Family discover ‘perfectly preserved’ Roman tomb hidden beneath a home in southern Spain
In Carmona, a city near Seville, Andalusia, a family made a remarkable discovery during building work on their houses.
They were stunned when they knocked a wall down the patio of their townhouse to find a small arched opening that led to an underground to a funerary chamber dating from the first century AD.
They found eight niches in the room, six of whom were occupied by funerary urns or chests containing what is thought to be human remains dating back more than 2,000 years.
An archaeological team dispatched by the town council to examine the site described it as “perfectly preserved” and said it was the most important discovery made in the area for decades.
Juan Manuel Román, an archaeologist employed by the council, emphasized “the outstanding importance of the discovery”.
“It’s been 35 years since a tomb was found in such a magnificent state of conservation,” he said, adding that it didn’t appear to have suffered any deterioration over the centuries since it was sealed.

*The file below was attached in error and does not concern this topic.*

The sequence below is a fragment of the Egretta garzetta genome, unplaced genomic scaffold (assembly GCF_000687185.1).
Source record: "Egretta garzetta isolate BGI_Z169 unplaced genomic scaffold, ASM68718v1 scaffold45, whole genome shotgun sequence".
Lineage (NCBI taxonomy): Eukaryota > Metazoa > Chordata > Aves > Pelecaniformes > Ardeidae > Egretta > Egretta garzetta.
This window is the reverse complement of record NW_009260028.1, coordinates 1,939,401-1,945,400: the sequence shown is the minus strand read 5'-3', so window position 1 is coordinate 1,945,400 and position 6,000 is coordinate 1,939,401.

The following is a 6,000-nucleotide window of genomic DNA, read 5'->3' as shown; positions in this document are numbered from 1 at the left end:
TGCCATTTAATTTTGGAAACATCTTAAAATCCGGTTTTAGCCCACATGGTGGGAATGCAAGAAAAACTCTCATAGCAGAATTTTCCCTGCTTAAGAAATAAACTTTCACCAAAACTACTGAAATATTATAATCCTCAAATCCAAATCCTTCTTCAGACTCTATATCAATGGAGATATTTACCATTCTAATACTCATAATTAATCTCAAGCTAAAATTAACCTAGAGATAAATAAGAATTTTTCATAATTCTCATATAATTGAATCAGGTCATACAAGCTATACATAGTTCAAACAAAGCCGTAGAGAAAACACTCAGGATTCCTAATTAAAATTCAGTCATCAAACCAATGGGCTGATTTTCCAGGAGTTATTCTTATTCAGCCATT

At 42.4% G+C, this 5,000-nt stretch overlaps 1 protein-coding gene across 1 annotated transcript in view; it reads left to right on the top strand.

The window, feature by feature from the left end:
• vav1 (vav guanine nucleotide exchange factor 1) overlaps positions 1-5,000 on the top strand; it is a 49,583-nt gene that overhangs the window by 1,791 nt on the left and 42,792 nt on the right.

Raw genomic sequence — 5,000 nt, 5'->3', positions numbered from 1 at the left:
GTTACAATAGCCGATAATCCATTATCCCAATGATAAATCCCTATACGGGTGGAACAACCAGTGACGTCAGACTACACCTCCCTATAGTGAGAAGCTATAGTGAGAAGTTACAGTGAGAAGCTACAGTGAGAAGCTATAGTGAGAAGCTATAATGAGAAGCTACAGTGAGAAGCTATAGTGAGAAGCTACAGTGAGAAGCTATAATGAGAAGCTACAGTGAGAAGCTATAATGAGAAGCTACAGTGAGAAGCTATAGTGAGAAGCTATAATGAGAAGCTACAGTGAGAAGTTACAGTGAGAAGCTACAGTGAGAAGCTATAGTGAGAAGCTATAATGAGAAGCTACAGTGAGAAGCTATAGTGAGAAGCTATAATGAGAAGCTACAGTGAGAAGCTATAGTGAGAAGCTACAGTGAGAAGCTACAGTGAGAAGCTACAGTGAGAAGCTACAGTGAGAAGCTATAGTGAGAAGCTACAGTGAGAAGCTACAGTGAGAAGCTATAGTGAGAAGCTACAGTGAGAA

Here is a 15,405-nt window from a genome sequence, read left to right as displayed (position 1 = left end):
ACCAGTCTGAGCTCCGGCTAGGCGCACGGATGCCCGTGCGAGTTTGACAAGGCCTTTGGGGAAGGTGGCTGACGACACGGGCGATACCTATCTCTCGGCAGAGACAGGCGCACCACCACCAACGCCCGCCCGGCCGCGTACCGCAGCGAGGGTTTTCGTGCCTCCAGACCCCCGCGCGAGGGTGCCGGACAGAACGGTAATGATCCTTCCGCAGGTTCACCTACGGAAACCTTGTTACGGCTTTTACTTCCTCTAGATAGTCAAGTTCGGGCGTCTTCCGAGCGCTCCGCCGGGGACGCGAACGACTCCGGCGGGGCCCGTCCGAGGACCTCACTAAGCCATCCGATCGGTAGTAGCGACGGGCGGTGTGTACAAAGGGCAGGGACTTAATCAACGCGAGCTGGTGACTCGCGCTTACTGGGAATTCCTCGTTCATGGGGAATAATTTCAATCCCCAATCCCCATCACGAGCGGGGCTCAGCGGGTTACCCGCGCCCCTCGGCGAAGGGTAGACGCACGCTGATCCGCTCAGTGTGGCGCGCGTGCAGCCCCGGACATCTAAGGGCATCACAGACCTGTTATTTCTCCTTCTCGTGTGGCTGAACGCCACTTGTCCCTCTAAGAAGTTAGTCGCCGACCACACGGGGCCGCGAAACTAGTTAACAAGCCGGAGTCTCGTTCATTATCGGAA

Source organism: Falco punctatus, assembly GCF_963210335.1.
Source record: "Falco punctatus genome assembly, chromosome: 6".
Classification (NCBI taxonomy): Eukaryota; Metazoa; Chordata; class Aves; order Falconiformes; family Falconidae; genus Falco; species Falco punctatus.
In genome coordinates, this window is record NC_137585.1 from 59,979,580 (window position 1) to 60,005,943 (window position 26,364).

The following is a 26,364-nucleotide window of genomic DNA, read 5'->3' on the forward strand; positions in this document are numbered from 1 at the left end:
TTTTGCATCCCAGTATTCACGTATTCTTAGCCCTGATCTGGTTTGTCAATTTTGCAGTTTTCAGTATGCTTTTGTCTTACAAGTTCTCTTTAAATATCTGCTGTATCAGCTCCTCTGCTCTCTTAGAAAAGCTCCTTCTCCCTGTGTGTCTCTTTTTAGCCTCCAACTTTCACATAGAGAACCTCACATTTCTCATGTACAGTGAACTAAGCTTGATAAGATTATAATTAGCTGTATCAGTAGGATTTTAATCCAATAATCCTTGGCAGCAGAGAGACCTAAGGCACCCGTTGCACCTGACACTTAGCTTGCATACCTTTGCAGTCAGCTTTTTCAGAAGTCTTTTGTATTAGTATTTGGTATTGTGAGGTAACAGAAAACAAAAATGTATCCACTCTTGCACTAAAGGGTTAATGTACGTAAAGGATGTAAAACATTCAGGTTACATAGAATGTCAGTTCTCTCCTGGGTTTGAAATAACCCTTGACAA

“There is barely two fingers worth of sedimentation,” he added.
An initial study suggests the funerary urns are made of different limestones and glass and are sealed in protective lead casings.
Vessels associated with funerary rights, including unguentaria (small bottles used to contain perfume or oil) and glass dishes where offerings would have been made, were also undamaged within the tomb.
The walls of the chamber are decorated with a geometric grid and there are inscriptions on three of the niches, perhaps indicating the name of those interred within.
José Avilés, 39, the owner of the house, who is known by neighbours as Pepe, told local media that he was astounded by the discovery. “We never imagined when we were building an extension to the house that we should find such a thing,” he said.
“It’s all happened very quickly but our intention is to keep the chamber open, preserve it and protect it and somehow incorporate into the house,” he said.
“But we’ll have to see what the archaeological teams say,” he added.
Work immediately started by the council’s archaeology department who said the artifacts found in the tomb would be closely studied and then go on display in the town’s archaeological museum.
Carmona, known as Carmo in Roman times, was one of the most important cities in Roman Spain and today is home to one of the most interesting Roman-era archaeological sites; the Roman Necropolis, a collection of over 300 tombs